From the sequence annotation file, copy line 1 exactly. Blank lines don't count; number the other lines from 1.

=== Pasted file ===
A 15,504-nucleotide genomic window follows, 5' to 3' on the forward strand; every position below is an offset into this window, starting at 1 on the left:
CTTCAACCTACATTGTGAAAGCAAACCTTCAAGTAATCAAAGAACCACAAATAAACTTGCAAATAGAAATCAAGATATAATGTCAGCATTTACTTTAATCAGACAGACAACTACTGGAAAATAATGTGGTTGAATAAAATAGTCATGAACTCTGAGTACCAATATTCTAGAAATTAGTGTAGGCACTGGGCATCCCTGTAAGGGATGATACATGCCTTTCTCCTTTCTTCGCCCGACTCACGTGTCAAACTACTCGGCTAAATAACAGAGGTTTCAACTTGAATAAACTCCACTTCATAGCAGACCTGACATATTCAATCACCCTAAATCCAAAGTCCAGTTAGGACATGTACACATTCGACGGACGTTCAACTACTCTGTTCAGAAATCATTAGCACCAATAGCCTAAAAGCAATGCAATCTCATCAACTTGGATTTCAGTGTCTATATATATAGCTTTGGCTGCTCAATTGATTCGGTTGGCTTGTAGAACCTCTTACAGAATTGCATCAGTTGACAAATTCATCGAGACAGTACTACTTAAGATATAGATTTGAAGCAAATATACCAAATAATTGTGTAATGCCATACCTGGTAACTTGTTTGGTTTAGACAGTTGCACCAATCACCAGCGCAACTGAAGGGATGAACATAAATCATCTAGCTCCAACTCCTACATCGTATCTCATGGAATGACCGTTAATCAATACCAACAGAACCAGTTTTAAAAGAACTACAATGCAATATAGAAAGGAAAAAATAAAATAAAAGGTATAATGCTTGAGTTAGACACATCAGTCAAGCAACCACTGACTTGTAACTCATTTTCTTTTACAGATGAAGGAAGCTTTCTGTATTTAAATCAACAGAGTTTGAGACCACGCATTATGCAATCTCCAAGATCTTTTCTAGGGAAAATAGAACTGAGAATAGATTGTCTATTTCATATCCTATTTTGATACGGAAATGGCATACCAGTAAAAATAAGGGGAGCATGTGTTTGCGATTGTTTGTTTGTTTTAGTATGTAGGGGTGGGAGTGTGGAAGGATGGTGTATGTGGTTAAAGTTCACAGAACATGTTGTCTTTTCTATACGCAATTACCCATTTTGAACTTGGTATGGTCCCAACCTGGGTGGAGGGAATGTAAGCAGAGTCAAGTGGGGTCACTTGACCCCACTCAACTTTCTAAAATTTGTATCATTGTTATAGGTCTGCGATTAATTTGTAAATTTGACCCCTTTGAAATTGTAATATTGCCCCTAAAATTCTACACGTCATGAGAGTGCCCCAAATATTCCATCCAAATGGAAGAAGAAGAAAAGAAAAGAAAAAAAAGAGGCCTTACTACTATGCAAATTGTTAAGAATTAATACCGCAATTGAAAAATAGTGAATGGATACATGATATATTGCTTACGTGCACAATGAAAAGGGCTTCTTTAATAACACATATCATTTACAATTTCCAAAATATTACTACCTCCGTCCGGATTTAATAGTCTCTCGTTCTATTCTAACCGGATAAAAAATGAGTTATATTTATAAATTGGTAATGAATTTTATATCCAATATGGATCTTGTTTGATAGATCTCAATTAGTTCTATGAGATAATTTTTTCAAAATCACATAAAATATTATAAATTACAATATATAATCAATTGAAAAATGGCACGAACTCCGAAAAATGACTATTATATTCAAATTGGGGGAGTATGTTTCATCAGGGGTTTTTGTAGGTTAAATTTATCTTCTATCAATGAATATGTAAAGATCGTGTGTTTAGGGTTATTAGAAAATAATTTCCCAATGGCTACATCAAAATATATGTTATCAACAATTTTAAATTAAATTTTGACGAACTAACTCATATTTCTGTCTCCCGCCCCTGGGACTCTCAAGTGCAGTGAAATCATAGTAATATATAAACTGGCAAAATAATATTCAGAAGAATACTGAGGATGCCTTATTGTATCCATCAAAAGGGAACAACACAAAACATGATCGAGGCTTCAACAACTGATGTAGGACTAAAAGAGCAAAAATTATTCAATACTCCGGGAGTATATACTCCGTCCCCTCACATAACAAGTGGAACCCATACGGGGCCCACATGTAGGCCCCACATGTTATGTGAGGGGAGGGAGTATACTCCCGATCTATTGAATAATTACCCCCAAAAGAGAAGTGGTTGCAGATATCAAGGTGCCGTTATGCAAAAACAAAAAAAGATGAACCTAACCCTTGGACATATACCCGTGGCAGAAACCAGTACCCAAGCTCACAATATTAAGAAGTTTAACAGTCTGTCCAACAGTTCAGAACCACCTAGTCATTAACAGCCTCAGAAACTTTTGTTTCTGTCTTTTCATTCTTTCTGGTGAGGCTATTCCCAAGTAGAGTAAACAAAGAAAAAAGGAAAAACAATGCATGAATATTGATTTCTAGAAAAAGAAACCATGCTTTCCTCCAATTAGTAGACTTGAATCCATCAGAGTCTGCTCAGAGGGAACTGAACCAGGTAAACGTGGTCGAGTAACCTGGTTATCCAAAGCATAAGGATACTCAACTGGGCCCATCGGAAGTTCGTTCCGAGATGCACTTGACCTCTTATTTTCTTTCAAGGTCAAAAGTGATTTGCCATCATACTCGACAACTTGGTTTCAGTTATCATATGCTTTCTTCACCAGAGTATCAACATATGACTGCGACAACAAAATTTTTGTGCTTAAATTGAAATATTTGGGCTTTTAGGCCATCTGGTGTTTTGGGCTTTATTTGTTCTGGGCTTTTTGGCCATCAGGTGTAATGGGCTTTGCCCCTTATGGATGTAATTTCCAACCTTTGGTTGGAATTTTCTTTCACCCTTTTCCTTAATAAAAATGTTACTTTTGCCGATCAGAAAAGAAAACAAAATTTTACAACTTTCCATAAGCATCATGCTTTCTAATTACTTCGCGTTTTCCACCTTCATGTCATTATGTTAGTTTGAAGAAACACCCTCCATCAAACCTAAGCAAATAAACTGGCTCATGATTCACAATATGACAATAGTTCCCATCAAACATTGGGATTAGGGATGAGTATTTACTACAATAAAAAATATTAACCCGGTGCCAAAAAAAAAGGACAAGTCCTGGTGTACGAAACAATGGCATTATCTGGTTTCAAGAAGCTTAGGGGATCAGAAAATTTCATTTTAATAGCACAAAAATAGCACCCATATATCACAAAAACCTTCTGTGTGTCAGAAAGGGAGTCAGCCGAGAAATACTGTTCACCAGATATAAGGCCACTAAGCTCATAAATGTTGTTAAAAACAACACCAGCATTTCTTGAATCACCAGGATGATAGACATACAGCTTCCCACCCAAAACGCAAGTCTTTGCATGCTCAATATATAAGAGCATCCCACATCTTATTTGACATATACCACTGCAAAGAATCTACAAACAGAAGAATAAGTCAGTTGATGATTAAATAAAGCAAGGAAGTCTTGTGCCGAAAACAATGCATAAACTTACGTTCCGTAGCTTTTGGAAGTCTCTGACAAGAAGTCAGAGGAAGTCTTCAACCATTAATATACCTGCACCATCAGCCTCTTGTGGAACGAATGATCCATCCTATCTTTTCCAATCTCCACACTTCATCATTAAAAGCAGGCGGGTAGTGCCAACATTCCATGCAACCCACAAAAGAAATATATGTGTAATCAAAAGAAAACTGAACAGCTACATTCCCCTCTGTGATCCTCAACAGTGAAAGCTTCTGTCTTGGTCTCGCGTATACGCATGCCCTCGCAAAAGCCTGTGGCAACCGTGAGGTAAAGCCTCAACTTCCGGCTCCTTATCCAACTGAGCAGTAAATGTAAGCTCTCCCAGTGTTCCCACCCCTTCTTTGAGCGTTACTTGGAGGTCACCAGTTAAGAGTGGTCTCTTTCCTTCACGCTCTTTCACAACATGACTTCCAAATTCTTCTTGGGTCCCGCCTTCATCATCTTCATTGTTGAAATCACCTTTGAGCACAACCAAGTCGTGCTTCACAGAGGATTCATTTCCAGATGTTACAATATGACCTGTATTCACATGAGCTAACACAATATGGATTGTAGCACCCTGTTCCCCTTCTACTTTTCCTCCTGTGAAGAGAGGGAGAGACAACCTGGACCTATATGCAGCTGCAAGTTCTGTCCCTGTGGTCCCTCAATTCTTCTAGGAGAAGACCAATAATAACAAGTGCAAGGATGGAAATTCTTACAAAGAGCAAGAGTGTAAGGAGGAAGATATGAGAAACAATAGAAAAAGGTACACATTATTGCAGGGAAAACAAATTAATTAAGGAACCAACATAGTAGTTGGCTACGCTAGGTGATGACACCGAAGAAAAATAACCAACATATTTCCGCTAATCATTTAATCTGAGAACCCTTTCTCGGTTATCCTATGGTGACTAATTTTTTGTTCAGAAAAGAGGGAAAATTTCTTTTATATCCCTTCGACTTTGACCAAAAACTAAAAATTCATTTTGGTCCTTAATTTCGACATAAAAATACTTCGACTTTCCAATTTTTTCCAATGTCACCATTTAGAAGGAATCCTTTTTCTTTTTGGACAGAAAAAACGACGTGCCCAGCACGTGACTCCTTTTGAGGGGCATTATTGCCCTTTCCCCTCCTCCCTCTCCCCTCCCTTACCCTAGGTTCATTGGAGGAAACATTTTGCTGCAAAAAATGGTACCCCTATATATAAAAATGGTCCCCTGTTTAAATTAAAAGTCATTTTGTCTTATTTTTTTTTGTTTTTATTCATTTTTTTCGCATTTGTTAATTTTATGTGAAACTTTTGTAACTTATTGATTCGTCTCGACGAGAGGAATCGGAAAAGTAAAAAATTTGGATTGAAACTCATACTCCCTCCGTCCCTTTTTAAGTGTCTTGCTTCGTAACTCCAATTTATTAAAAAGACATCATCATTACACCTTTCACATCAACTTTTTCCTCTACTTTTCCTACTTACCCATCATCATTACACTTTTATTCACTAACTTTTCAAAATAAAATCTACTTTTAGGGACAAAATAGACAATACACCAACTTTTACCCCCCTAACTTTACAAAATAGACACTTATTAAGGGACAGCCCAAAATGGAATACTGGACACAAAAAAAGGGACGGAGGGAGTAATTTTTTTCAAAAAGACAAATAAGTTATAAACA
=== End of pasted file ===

A 15,504-nucleotide genomic window follows, 5' to 3' on the forward strand; every position below is an offset into this window, starting at 1 on the left: